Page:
Haven't followed this thread for a while, but perhaps will jump in for the benefit of those who expressed interest in my idea. My Stay'sl is not merely set flying--I have rigged it to set on it's own halyard as if that were it's stay. Here's how: The tack of the stay'sl is attached to a becket on a block. The halyard begins at the head
of the sail, passes through the block on the mast aloft, then returns to the deck
via the luff of the sail. rather than hanks, I have brass round thimbles seized to the luff grommets. The halyard passes through those as it descends, then goes though the block, the becket of which the tack is seized to. The block attaches to the stemhead with a toggle (could be a shackle, though). So the sail is hoisted by planting the feet firmly on deck and pulling upwards on the halyard. Not only do I get a little extra purchase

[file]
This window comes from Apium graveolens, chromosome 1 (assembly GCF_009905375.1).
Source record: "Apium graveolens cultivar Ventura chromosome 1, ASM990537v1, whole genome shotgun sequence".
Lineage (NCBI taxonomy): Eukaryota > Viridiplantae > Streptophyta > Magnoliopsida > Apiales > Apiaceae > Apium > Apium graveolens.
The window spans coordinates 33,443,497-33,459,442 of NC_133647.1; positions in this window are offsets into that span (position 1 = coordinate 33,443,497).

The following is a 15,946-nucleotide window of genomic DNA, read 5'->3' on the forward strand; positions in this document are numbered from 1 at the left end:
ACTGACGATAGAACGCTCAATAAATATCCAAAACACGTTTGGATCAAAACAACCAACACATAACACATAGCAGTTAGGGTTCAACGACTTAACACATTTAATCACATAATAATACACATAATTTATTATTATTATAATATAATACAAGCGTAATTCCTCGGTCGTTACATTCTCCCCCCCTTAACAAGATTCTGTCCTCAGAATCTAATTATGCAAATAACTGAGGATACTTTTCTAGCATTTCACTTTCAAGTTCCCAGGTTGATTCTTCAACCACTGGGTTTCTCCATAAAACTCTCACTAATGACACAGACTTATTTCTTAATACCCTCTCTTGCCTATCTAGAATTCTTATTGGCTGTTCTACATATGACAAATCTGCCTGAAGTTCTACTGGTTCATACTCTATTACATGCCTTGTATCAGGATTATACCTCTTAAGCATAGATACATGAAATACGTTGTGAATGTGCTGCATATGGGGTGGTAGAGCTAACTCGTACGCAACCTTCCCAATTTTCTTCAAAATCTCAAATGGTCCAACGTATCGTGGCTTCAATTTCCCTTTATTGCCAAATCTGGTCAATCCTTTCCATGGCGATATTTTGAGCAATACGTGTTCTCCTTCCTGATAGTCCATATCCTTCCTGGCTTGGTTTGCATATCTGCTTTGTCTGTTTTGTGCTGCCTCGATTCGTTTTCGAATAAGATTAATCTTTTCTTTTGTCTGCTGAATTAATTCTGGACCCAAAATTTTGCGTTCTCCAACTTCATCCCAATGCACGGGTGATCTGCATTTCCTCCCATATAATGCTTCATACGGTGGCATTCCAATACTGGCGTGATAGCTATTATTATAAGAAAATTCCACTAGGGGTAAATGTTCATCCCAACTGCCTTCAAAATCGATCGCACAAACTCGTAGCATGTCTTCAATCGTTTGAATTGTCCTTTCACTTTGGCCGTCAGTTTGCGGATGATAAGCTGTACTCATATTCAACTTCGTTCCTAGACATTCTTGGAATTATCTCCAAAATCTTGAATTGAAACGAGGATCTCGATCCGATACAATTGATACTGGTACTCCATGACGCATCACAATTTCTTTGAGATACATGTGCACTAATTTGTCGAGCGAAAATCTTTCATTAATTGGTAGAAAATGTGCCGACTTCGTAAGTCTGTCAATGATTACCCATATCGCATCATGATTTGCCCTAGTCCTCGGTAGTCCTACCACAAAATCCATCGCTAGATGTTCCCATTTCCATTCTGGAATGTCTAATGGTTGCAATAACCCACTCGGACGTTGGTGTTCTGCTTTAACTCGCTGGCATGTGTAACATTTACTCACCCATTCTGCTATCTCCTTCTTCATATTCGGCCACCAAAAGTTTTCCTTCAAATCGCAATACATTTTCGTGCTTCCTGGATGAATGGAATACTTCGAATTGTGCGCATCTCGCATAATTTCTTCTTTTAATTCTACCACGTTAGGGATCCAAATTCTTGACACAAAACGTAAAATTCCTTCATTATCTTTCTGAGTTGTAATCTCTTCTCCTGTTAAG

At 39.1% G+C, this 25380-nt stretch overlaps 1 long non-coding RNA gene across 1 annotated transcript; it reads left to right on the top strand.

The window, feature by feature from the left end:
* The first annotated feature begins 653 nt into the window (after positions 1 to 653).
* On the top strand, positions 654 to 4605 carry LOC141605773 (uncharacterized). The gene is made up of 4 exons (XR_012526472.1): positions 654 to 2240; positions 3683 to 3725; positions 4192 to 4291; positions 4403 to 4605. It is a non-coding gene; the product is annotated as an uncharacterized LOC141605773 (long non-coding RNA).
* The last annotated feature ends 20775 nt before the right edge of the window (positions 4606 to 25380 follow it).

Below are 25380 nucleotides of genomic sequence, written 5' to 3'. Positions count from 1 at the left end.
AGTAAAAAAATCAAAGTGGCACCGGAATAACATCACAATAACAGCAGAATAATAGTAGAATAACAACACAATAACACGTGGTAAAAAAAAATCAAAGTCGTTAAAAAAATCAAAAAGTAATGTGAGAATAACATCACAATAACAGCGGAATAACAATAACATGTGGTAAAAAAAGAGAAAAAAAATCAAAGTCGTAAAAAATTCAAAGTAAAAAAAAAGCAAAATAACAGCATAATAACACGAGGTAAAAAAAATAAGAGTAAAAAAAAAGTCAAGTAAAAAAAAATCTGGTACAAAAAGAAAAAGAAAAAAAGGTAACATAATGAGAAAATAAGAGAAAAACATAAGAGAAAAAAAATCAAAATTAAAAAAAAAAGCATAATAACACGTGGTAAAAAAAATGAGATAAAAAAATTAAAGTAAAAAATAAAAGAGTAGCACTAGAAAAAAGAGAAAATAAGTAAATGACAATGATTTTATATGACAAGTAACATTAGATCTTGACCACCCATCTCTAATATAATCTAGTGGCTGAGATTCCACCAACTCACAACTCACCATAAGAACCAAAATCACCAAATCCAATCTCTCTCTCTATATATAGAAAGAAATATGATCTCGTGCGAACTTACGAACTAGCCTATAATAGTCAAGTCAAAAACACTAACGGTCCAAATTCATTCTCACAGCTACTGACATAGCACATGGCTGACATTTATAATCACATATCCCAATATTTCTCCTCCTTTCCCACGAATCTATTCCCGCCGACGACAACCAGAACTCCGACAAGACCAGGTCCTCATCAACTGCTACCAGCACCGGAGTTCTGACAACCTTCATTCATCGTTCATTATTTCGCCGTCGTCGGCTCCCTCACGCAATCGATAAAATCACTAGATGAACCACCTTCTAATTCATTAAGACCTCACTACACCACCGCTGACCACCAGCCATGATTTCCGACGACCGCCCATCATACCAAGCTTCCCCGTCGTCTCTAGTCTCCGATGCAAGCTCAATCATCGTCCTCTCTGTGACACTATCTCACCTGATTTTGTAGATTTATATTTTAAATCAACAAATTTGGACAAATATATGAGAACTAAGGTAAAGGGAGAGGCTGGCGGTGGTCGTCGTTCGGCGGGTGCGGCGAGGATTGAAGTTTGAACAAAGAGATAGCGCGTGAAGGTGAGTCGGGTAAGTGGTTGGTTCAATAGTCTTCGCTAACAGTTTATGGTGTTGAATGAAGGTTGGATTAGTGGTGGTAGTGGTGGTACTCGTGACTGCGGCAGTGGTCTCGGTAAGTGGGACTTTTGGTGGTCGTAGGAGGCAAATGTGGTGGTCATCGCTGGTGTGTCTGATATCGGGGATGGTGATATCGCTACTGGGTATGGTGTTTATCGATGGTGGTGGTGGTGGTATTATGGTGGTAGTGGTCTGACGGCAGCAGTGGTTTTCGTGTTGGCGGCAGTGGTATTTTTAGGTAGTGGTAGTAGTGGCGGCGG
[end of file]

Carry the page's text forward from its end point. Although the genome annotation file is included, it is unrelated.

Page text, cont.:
, I can take a couple turns around the rope
drum of the manual windlass
to set it up as tight as I like. On it's way down, the halyard running along the luff makes it easier to control than if it were truly flying, and since I'm right forward with the sail as I ease out the halyard, I can gather it easily as it descends. Once it's down it's child's play to unfasten the lower turning block and stow it all back by the mast, so I have a clean foredeck for other shenanigans. I can also unfasten the head
of the stowed sail from the halyard and use the halyard normally for a sail hanked to the forestay. Which I never do, since the stay'sl reefs
to a nice tiny size.